VSC, Studios of Key West, Idyllwild, new poems, and more!

2018 has been a nonstop wild ride of a year! I moved in January from Gainesville to Cincinnati, and then again last week from Cincinnati to piney and gorgeous Idyllwild, California, where I’ll teach creative writing as the Poet-in-Residence at Idyllwild Arts Academy. In between, I spent a month in Key West at the Studios of Key West, and another month in dreamy Johnson, Vermont, at the Vermont Studio Center. I have met so many bright and brilliant lights in these places, written poems and essays I may not have otherwise written, and come away with the woods, rivers, roosters, and iguanas a little stitched into my bones. I’m grateful, grateful, grateful to these organizations for their generous gift of time and space, and to their staff for all they do for those in residence. If you’re considering applying for either of these residencies, send me a message– I’d be happy to chat with you about the experience.

I’ve also had a few poems published in journals I admire. The Southeast Review published four of my creature poems, and you can purchase “Bigfoot at Siesta Beach” as a beautiful broadside designed by Erik Pedersen here. An extra shoutout to Dorothy Chan and Alex Quinlan for being such generous editors- they were the first to accept my creature poems and have done so much to support them.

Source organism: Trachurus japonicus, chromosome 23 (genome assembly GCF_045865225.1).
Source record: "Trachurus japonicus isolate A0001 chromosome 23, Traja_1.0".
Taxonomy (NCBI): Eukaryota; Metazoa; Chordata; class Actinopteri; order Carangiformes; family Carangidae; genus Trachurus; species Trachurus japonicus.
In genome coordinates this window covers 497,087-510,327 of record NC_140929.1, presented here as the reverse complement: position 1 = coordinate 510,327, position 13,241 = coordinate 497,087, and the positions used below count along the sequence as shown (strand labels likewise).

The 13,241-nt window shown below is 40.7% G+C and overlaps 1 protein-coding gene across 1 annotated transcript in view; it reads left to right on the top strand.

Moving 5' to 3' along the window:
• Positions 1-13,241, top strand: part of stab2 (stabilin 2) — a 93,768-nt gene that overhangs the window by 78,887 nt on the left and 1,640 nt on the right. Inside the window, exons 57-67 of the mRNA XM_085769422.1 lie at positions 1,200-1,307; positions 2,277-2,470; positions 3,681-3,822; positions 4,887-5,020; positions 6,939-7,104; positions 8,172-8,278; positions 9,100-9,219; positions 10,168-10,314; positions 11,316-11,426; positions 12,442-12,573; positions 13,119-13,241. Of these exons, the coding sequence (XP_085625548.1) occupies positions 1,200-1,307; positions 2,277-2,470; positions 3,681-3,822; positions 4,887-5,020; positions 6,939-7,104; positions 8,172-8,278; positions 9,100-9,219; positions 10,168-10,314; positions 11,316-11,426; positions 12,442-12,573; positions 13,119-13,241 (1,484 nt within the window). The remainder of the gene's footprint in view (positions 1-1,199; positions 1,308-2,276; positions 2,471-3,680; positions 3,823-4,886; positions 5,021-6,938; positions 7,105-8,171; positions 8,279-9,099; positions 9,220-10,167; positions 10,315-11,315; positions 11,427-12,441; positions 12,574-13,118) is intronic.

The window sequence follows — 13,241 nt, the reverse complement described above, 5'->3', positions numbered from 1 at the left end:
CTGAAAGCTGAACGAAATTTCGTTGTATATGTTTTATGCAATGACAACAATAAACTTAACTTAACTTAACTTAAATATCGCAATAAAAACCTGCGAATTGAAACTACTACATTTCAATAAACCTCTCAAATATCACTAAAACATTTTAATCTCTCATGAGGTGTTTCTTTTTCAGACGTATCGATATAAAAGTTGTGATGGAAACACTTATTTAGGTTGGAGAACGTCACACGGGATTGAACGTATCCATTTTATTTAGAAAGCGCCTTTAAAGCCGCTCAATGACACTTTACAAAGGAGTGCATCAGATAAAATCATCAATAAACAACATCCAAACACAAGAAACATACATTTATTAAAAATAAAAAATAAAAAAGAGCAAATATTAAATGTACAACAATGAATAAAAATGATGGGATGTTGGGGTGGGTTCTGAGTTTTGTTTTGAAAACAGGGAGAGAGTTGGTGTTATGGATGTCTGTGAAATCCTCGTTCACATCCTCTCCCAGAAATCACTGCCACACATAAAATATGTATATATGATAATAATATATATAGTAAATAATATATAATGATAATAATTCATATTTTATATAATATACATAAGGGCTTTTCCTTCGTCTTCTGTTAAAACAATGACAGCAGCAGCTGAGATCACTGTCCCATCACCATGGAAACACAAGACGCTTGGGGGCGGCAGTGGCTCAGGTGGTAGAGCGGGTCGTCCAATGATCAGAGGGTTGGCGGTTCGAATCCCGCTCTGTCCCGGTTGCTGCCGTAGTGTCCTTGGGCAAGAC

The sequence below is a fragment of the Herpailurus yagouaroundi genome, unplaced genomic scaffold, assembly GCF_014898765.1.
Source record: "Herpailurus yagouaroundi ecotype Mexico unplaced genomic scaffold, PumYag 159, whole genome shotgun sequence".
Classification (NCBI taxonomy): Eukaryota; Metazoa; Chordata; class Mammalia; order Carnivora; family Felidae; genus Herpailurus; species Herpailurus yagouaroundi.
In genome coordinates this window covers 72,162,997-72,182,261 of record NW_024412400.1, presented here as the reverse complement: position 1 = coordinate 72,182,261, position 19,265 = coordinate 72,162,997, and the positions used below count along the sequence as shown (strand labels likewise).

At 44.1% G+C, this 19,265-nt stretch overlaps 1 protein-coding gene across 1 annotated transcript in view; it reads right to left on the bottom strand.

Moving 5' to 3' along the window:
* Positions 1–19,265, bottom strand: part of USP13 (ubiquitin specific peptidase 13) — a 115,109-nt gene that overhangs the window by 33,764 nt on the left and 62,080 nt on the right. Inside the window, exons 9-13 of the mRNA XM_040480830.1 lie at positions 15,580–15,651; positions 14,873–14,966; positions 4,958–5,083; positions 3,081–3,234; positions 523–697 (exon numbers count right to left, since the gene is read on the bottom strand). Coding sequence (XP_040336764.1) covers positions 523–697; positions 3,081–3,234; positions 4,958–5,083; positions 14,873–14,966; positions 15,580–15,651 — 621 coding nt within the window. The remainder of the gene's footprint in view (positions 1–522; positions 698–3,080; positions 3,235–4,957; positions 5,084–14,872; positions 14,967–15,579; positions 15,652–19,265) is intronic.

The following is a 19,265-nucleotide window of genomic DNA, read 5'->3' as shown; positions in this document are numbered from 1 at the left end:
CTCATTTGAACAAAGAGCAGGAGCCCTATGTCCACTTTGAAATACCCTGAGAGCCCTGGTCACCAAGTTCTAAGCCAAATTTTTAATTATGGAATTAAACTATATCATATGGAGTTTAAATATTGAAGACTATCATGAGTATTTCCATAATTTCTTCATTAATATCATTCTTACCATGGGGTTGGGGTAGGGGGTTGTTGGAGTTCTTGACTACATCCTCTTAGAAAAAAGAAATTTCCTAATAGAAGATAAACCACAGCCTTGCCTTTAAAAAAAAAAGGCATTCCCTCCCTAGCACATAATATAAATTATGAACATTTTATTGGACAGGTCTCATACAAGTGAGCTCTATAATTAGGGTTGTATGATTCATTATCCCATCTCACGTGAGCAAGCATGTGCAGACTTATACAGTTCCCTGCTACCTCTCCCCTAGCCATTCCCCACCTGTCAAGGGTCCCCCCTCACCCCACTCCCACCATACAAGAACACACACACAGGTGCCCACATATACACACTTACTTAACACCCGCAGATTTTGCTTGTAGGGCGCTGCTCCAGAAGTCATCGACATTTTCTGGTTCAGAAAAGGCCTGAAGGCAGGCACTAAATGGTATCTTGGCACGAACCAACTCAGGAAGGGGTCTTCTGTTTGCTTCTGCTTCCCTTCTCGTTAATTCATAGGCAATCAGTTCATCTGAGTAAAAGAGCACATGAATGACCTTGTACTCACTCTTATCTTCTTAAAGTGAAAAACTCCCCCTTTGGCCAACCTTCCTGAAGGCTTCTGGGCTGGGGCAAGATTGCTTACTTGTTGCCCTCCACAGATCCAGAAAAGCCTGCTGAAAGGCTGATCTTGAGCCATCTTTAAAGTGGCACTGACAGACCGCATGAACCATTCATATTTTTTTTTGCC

Hot Metal Bridge published my poem “Better Homes and Gardens” in May, and two more of my creature poems,“Bigfoot Thumbs a Ride” and “Animal Bride”, found an incredibly fitting home in the Fairy Tale Review Online in June. I also had a poem, “Marriage,” in Western Humanities Review. I am ever grateful to the editors of these publications for their kindness and labor.

In June I also had my second ever creative nonfiction publication when Mississippi Review published my essay, “Sillage,” in their prize issue, where it was a finalist for the 2018 Nonfiction Prize. This essay concerns the Black Dahlia murder, the Rococo painter Fragonard, perfume and the perfuming town of Grasse, France, and what the dead leave behind.

That’s all for now, folks.

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